Blix says Iraq needs to increase cooperation on ''substance'', not just procedures
The U.N.'s chief weapons inspector, Hans Blix Monday told the Security Council Iraq has not yet accepted the international demand to disarm.
He made this comment while delivering his report on his team's first 60 days work in Iraq.
Iraq apears "not to have come to a genuine acceptance of the disarmament demanded of it, and which it needs to carry out," Blix said.
However, Blix added that in some issues Iraq has been cooperating "rather well". He noted it appears that Iraq has decided to cooperate when it comes to the procedures and the "practical arrangements" of the inspections.
Inspectors had been allowed access to sites. He stressed the same type of cooperation is needed on "substance" -- in order to finish the work of disarming Iraq.
"It would appear from our experience so far that Iraq has decided in principle to provide cooperation on process, notably access. A similar decision is indispensable to provide cooperation on substance in order to bring the disarmament task to completion, through the peaceful process of inspection, and to bring the monitoring task on a firm course."
Touching on the question of how much time inspectors need, Blix said he shared "the sense of urgency" to achieve disarmament within "a reasonable period of time."
Blix said there were also question marks over Iraq's weapons declaration. Specifically, Blix said three questions remain unanswered:
* How much illicit weapons material might remain undeclared and intact from before the Persian Gulf War in 1991 and possibly thereafter.
*What, if anything, was illegally procured or produced.
*How the world can prevent any weapons of mass destruction from being produced or procured in the future.
Iraq has failed to account for large quantities of VX poison gas and anthrax it claims to have destroyed. He said there is "strong evidence" that Iraq maintained quantities of anthrax after it claimed to have destroyed its stocks.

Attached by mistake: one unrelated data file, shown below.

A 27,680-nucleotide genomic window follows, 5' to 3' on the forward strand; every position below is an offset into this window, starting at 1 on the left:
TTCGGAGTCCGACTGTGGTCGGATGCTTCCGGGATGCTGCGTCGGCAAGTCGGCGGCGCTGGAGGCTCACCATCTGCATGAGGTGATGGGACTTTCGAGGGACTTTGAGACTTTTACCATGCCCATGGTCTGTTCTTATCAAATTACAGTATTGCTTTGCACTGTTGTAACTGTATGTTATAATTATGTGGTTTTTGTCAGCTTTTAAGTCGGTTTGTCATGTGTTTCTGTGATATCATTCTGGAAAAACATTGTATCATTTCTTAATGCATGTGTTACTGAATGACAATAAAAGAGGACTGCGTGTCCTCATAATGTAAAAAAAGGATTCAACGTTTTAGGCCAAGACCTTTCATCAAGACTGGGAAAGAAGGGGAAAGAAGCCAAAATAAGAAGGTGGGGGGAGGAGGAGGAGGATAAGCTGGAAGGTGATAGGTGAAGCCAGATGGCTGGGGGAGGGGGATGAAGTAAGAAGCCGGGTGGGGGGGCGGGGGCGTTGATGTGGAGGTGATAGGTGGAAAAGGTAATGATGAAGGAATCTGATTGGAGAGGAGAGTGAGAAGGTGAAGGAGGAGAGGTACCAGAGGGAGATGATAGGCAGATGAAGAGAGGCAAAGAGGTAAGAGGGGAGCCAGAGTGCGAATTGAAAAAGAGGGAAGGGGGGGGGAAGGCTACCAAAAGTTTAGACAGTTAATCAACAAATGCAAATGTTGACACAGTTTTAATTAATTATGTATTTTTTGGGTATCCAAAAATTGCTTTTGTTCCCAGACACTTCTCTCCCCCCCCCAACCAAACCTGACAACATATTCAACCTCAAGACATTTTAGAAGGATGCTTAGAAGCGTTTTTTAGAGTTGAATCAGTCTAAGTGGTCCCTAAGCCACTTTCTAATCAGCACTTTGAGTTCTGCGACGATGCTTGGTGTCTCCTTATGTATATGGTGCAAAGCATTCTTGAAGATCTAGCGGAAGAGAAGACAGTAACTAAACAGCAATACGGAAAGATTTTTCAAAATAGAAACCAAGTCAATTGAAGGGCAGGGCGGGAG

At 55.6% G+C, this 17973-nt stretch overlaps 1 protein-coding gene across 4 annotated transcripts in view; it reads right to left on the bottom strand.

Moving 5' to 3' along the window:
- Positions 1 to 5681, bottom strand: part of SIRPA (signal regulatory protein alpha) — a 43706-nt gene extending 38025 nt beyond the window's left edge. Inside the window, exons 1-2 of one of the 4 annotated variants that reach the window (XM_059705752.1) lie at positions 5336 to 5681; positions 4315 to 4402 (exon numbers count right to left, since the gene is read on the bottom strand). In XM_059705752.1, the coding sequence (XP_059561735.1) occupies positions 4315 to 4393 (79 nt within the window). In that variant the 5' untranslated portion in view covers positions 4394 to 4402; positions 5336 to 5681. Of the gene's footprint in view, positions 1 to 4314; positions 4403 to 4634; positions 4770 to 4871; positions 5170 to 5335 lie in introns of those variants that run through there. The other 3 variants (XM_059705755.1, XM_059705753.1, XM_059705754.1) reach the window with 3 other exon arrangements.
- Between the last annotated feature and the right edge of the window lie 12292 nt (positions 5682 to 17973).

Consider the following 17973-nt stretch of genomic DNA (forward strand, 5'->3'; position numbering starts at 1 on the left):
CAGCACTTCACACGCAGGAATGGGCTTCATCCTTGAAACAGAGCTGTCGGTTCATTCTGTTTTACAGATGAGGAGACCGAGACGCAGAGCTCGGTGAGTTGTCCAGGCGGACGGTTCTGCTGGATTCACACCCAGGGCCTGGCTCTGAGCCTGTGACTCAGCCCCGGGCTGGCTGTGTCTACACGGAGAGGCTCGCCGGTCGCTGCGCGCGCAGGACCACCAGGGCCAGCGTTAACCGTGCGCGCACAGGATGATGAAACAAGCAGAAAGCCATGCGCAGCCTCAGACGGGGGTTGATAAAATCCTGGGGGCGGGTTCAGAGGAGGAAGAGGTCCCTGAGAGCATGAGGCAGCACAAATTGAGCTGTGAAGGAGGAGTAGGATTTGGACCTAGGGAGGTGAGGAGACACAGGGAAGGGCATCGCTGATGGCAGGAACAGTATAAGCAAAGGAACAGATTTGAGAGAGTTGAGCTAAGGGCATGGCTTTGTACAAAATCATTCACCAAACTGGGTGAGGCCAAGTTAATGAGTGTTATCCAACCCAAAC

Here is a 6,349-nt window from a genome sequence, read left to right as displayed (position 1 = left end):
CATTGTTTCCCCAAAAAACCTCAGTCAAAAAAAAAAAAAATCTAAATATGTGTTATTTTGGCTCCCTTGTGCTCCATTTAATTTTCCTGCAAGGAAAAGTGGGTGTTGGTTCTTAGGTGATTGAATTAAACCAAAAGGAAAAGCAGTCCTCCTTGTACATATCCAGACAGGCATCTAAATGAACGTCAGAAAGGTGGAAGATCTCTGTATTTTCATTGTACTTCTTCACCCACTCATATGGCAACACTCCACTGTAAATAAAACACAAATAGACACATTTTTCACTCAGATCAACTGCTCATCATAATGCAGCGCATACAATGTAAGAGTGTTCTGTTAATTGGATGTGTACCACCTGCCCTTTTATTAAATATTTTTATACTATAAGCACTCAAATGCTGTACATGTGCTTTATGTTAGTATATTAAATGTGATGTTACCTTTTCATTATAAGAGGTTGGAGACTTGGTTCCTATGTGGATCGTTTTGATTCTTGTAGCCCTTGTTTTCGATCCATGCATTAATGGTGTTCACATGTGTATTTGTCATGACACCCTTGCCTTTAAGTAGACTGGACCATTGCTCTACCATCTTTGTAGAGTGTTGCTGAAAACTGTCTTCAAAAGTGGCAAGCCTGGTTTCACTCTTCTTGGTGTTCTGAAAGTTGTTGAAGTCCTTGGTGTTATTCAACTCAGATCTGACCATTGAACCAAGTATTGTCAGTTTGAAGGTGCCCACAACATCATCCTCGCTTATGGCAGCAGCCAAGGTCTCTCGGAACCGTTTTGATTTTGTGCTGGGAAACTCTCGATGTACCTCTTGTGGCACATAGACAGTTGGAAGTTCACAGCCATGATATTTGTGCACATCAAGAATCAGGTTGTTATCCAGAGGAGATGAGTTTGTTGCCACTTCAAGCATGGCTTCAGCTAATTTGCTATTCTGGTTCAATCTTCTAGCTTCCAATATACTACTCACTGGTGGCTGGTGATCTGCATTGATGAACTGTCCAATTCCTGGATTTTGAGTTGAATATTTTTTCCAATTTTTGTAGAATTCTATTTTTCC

Blix said the discovery of empty rocket artillery shells capable of carrying chemical weapons "show that Iraq needs to make more effort to ensure that its declaration is currently accurate."
Blix conveyed Iraq had refused to guarantee the safety of U.N. surveillance planes unless certain conditions were met. And he denied assertions by Iraqi officials that the inspectors are doing intelligence work.
Earlier, Secretary-General Kofi Annan urged the Security Council to give the inspectors "a reasonable amount of time" to do their work.
"If they need time, they should be given the time to do their work," Annan told reporters as he arrived at U.N. headquarters.
He said the arms experts should be given a "reasonable amount of time," adding "I am not saying forever but they do need time to do their work."
The Bush administration reacted coolly to this plea by Annan, warning again that "time is running out" for Saddam Hussein.
"When people say give them more time, the more time they get the more time they get the runaround," White House spokesman Ari Fleischer said. "Iraq is giving the inspectors the runaround."
Asked about Annan's plea, Fleischer said: "The president has not put a period of time on it. The president has said, though, that time is running out."
Fleischer hinted that whatever is in the inspectors' report to the Security Council, it will not change Bush's remarks on Iraq, or the overall speech. "I think it's pretty well set," he said.
The spokesman said the administration was combing the report for "one thing, very simple thing" — whether Iraq is complying with international demands to disarm.
He again declined to rule out American use of nuclear weapons against Iraq. "It is a serious concern about Saddam Hussein being armed with chemical and biological weapons and taking out millions," Fleischer said. "These aren't toys. These are weapons that inflict massive, gruesome casualties."
Fleischer said the United States believes there are ties between Iraq and al-Qaeda, and suggested that Bush will discuss those connections Tuesday night.
The spokesman added al-Qaeda prisoners have revealed that Iraq provided chemical weapons training to al-Qaeda. Asked if al-Qaeda members visited Iraq for training or if Iraqis went to Afghanistan, he said, "We have concerns about both."
"We know that Saddam Hussein has a long history of being involved in terrorism in general and there are some al-Qaida personnel who found refuge in Baghdad," Fleischer said. (Albawaba.com)
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